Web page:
“The mass of men lead lives of quiet desperation.”

Henry David Thoreau


“Alas for those that never sing, but die with all their music in them.”

Oliver Wendell Holmes


Recently, a therapy client referenced Henry David Thoreau’s quote about men who live in “quiet isolation.” This individual felt a strong connection to the notion that most of us live within ourselves, hidden from those around us. When I went to research more about Thoreau’s work, I happened upon the famous Oliver Wendell Holmes line, “for those that never sing, but die with all their music in them.” The quotes from these two authors are often merged to read, “Most men lead lives of quiet desperation and go to the grave with the song still in them.”

The words of Thoreau and Holmes were penned in the mid-1800’s, but I suspect that they are more relevant today than ever before. What a sin it is to quietly despair, not sharing our thoughts, joys, worries and hopes with others. There are many reasons why so many of us live in hiding. One of the most obvious is the fact that, as a society, we have placed such an ever-increasing emphasis on independence that we have left little room for the importance of “community.” We communicate through text messages and emails with people across the globe while too often not even knowing our neighbors.

But there is an even more pervasive reason why we keep ourselves hidden from those around us. Too many of us are burdened by a sense of shame. As a therapist, I can attest to the power of shame, and there is no shortage for the causes of shame. We feel shame about our shape, size, professional status, athletic performance, and school achievement. Feelings are also a powerful source of shame. When we experience depression, self-doubt, anxiety and fear, we mistakenly believe that no one else would understand, and even worse, that we will be ridiculed after admitting to feeling frail. In short, we hide from others so they won’t see how “deformed” we feel we truly are.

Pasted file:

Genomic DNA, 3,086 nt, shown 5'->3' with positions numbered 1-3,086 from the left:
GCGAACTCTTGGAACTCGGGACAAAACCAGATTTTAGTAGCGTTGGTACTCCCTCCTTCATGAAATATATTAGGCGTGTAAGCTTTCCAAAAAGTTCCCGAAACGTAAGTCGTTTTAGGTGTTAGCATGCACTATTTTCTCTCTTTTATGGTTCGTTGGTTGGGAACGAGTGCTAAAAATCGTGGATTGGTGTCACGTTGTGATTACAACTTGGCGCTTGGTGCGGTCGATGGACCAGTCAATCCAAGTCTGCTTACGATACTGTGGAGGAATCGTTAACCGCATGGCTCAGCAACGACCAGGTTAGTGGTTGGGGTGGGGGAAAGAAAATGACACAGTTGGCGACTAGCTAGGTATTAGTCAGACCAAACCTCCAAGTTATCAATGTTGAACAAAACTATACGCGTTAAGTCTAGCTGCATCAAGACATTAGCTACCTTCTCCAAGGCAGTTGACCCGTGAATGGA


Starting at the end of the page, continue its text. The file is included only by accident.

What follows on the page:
Just this morning, a member of my men’s group summed it up like this: “I’ve been hiding out…being this way in life is not very fun.” Another group member, while sharing a recent breakthrough in communication with his wife, said, “telling others how you feel is the center of everything.” Having the freedom to share ourselves fully is, to paraphrase Oliver Wendell Holmes, the act of singing our own deeply personal songs.

And so I ask you, what songs have you sung lately? Who knows how you feel? Who have you cried to, laughed with or held? “Dan” was right, life without connection to others isn’t very much fun at all. And if you are reading this and saying it’s too late for me, IT’S NEVER TOO LATE to connect to others. There are probably those around you already who would sit and listen. And if you don’t think you have anyone there for you, it’s okay to ask for help from a family member, a friend, someone at your house of worship, and yes, even a therapist. Life is too short to postpone the joy of connection!

Walter Sherburne, LICSW